An old Edgartown record noted something unusual about Mrs. Anna (Pease) Arey (1755-1807) of Chappaquiddick: “She had been confined to her Bed for about 24 years in which Time she had three Sons, (not at one Birth), all of them large healthy Children.”
Mrs. Arey outlived her husband Elijah, a Chappaquiddick mariner, by six months, and died at the age of about 52. Weeks before she died, “being weak in body but of sound and perfect memory,” she penned her last will and testament, presumably from the bed wherein she had spent nearly a quarter-century.
To her 20something daughters Betsy and Polly, she bequeathed the house, “so long as my said daughter Betsy continues detached from or disconnected with the man she married.” (If Betsy “ever be reunited to or Cohabit with the man she married,” she stipulates, the property would automatically go to her younger brother Thomas.) She had special instructions for her youngest child, 15-year-old Martin: “I further will & require that my son Martin should live and abide in the House until he goes to learn a trade [provided] he behaves and conduct himself kindly toward his said Sisters.” The only item in her estate which she refers specifically to is “one feather Bed, which I reserve for the use and improvement of my Sons, that are now single as they may think convenient & during their pleasure.”
But Arey did not hold the record for bed-bound Islanders.
Lucy Allen of Tisbury (1779-?) was the only surviving daughter of Zachariah Allen of New Jersey (unrelated to the Island Allens, he spent little or no time on the Vineyard) and Joyce Athearn. Apparently abandoned by her father, Lucy resided with her mother, who lived under her maiden name.
A 1826 newspaper article, originally attributed to the Nantucket Enquirer but soon picked up by newspapers across the country, told Lucy’s odd story: “A Singular Case. – There is now living in the town of Chilmark, Martha’s Vineyard, a woman by the name of Lucy Allen, who went to bed at the age of 16, slightly indisposed; and has remained in it to the present time, being a period of 32 years. Her friends, at first, were apprehensive of the approach of a fever, and sent for a physician. But, as it proved, she had nothing more than a cold. The doctor gave her a little medicine, and advised her to keep her bed that day. She did so; and moreover, declared she would never rise from it again. On one or two of the succeeding days, however, she was prevailed on to sit up for a short time, but never afterwards. She appears highly offended if the thing is even proposed. Notwithstanding this, she evidently enjoys good health, and the exercise of her mental facilities. Whenever she wishes her bed made, she transfers herself to another standing near, without any assistance. Who else can say they have lain a-bed 32 years without rising?” (One newspaper concluded, “This is the very essence of laziness.”)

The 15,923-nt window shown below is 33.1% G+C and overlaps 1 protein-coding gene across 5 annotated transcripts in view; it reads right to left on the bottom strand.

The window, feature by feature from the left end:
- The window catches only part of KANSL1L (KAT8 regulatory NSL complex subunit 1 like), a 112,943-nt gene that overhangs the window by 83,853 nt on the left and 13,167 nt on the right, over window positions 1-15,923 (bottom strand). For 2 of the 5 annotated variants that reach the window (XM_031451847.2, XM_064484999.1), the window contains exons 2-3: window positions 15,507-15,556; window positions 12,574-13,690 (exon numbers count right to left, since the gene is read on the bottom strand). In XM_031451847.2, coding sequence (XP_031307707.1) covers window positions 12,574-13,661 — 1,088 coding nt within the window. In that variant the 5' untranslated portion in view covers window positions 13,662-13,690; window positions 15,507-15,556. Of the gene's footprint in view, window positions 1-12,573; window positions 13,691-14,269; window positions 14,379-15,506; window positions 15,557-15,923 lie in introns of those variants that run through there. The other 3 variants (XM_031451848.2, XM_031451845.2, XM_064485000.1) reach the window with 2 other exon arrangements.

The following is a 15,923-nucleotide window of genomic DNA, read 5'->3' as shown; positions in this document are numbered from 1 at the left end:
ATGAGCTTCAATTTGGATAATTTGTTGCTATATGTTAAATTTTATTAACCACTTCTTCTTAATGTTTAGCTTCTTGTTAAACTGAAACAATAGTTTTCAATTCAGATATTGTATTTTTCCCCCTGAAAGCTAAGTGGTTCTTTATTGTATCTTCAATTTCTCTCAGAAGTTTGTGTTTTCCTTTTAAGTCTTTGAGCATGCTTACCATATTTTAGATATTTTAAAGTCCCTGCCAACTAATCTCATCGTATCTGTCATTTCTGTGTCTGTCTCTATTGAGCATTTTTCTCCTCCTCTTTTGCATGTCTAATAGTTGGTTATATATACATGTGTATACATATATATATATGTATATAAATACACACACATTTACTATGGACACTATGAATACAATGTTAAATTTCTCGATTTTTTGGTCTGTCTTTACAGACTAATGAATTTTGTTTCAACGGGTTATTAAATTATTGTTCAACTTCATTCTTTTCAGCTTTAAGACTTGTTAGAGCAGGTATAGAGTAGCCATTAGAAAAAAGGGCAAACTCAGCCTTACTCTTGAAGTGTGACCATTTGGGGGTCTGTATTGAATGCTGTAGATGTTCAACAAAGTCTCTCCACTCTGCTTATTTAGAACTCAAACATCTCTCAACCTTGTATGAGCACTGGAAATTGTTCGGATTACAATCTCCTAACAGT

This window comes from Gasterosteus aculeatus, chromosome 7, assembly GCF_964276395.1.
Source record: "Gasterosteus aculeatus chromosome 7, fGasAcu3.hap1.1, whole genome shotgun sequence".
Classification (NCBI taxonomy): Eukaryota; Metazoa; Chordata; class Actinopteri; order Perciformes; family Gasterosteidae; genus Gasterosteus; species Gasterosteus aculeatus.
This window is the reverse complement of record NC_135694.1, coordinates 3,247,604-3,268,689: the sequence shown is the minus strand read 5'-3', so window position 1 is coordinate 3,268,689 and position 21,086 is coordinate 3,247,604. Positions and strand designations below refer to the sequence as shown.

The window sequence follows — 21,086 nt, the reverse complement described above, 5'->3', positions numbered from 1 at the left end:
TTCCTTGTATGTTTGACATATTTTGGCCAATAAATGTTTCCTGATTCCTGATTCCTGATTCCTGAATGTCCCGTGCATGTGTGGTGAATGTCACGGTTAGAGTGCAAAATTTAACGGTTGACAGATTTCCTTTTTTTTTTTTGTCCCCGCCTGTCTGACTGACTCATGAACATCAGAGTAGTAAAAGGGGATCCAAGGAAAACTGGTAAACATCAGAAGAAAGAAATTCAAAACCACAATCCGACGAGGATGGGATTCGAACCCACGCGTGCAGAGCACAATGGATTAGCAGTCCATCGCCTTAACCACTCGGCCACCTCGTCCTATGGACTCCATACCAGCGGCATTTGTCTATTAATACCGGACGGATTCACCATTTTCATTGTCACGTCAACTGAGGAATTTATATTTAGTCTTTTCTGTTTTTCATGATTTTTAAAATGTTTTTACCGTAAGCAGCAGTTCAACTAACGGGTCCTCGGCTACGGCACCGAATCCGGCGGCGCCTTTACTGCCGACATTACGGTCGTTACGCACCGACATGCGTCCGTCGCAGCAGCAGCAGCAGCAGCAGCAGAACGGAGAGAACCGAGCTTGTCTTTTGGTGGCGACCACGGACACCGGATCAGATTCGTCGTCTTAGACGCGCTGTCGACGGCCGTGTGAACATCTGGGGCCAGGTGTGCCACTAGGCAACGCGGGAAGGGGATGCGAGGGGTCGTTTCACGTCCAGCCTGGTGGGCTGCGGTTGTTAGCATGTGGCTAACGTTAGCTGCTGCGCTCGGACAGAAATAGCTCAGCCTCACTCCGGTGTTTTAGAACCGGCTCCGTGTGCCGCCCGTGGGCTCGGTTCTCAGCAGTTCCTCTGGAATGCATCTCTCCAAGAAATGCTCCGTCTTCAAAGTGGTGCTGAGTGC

Chris Baer teaches photography and graphics at Martha’s Vineyard Regional High School. His book, “Martha’s Vineyard Tales,” containing many “This Was Then” columns, was released in June 2018.